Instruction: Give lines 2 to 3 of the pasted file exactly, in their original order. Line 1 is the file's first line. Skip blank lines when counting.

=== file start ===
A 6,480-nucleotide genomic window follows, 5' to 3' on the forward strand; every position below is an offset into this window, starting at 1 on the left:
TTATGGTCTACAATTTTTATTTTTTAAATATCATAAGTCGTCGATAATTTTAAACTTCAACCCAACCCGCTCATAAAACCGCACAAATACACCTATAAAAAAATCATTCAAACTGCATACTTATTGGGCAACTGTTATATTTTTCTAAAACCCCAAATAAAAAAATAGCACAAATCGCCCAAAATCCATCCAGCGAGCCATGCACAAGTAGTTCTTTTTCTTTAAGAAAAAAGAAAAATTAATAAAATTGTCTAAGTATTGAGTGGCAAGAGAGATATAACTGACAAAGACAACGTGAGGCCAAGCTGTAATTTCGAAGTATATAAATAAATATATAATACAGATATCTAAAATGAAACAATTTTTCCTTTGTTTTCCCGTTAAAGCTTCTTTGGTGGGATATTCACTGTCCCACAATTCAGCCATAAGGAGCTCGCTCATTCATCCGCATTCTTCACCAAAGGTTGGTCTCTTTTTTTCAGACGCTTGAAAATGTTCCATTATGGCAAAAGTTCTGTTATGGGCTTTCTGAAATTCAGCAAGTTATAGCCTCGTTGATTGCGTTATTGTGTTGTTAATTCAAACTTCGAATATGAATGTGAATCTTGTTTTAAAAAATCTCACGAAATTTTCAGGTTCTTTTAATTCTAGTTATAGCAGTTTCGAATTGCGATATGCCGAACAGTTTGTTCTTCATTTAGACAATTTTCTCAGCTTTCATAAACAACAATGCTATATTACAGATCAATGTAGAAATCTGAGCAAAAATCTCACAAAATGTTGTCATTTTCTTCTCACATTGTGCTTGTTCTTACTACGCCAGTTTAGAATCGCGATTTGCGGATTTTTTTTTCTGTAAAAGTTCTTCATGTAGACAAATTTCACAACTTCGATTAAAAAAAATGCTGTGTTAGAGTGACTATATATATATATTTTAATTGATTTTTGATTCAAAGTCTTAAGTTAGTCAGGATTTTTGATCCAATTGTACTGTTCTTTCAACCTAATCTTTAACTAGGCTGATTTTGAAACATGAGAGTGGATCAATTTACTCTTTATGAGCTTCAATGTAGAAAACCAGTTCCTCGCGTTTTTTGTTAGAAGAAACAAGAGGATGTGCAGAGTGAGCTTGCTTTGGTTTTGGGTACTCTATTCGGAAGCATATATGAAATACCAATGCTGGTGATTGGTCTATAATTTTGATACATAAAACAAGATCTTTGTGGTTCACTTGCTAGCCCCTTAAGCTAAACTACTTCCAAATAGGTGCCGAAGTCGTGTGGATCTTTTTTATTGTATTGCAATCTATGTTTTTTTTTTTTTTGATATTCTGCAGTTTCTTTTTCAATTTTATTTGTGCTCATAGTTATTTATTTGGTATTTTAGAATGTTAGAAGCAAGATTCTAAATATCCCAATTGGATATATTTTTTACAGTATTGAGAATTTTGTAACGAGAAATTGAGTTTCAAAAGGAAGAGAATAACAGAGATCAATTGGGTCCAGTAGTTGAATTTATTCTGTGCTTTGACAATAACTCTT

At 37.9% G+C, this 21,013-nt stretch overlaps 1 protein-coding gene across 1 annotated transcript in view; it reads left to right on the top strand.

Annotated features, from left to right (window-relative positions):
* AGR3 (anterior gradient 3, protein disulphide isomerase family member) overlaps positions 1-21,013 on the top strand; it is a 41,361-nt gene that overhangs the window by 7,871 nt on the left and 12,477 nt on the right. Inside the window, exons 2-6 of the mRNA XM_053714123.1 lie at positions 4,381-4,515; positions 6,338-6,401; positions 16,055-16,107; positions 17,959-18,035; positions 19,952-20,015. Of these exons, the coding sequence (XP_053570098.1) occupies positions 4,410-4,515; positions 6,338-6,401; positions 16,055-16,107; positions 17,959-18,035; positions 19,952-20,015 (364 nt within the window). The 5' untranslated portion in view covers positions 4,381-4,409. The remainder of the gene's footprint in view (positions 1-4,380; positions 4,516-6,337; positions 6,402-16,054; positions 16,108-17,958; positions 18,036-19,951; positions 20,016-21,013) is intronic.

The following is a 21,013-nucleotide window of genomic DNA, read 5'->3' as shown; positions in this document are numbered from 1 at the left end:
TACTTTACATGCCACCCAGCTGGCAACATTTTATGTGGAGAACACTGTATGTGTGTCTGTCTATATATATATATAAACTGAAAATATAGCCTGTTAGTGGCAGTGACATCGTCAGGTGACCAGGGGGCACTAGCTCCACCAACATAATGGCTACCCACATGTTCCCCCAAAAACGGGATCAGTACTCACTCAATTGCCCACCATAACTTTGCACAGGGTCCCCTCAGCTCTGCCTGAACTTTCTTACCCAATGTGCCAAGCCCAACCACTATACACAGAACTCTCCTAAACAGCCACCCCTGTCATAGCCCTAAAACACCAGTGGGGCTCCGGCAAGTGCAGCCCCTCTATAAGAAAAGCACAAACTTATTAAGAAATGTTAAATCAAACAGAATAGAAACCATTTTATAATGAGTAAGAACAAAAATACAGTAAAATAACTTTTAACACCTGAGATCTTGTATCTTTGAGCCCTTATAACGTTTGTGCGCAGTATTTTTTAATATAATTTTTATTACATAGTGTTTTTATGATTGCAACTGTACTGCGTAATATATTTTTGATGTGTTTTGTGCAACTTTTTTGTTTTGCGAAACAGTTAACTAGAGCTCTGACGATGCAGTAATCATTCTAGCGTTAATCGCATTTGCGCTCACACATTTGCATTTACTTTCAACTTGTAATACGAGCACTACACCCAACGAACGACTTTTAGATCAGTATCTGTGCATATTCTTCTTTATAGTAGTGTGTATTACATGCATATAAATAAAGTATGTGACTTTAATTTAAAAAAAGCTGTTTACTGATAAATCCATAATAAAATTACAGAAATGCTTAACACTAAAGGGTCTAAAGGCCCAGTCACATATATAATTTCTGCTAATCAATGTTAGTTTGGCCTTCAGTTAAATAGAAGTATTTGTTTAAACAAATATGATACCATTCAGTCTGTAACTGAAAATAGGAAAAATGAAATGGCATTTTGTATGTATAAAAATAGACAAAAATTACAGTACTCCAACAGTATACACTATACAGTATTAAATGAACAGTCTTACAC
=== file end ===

TTATGGTCTACAATTTTTATTTTTTAAATATCATAAGTCGTCGATAATTTTAAACTTCAACCCAACCCGCTCATAAAACCGCACAAATACACCTATAAAAAAATCATTCAAACTGCATACTTATTGGGCAACTGTTATATTTTTCTAAAACCCCAAATAAAAAAATAGCACAAATCGCCCAAAATCCATCCAGCGAGCCATGCACAAGTAGTTCTTTTTCTTTAAGAAAAAAGAAAAATTAATAAAATTGTCTAAGTATTGAGTGGCAAGAGAGATATAACTGACAAAGACAACGTGAGGCCAAGCTGTAATTTCGAAGTATATAAATAAATATATAATACAGATATCTAAAATGAAACAATTTTTCCTTTGTTTTCCCGTTAAAGCTTCTTTGGTGGGATATTCACTGTCCCACAATTCAGCCATAAGGAGCTCGCTCATTCATCCGCATTCTTCACCAAAGGTTGGTCTCTTTTTTTCAGACGCTTGAAAATGTTCCATTATGGCAAAAGTTCTGTTATGGGCTTTCTGAAATTCAGCAAGTTATAGCCTCGTTGATTGCGTTATTGTGTTGTTAATTCAAACTTCGAATATGAATGTGAATCTTGTTTTAAAAAATCTCACGAAATTTTCAGGTTCTTTTAATTCTAGTTATAGCAGTTTCGAATTGCGATATGCCGAACAGTTTGTTCTTCATTTAGACAATTTTCTCAGCTTTCATAAACAACAATGCTATATTACAGATCAATGTAGAAATCTGAGCAAAAATCTCACAAAATGTTGTCATTTTCTTCTCACATTGTGCTTGTTCTTACTACGCCAGTTTAGAATCGCGATTTGCGGATTTTTTTTTCTGTAAAAGTTCTTCATGTAGACAAATTTCACAACTTCGATTAAAAAAAATGCTGTGTTAGAGTGACTATATATATATATTTTAATTGATTTTTGATTCAAAGTCTTAAGTTAGTCAGGATTTTTGATCCAATTGTACTGTTCTTTCAACCTAATCTTTAACTAGGCTGATTTTGAAACATGAGAGTGGATCAATTTACTCTTTATGAGCTTCAATGTAGAAAACCAGTTCCTCGCGTTTTTTGTTAGAAGAAACAAGAGGATGTGCAGAGTGAGCTTGCTTTGGTTTTGGGTACTCTATTCGGAAGCATATATGAAATACCAATGCTGGTGATTGGTCTATAATTTTGATACATAAAACAAGATCTTTGTGGTTCACTTGCTAGCCCCTTAAGCTAAACTACTTCCAAATAGGTGCCGAAGTCGTGTGGATCTTTTTTATTGTATTGCAATCTATGTTTTTTTTTTTTTTGATATTCTGCAGTTTCTTTTTCAATTTTATTTGTGCTCATAGTTATTTATTTGGTATTTTAGAATGTTAGAAGCAAGATTCTAAATATCCCAATTGGATATATTTTTTACAGTATTGAGAATTTTGTAACGAGAAATTGAGTTTCAAAAGGAAGAGAATAACAGAGATCAATTGGGTCCAGTAGTTGAATTTATTCTGTGCTTTGACAATAACTCTT

At 37.9% G+C, this 21,013-nt stretch overlaps 1 protein-coding gene across 1 annotated transcript in view; it reads left to right on the top strand.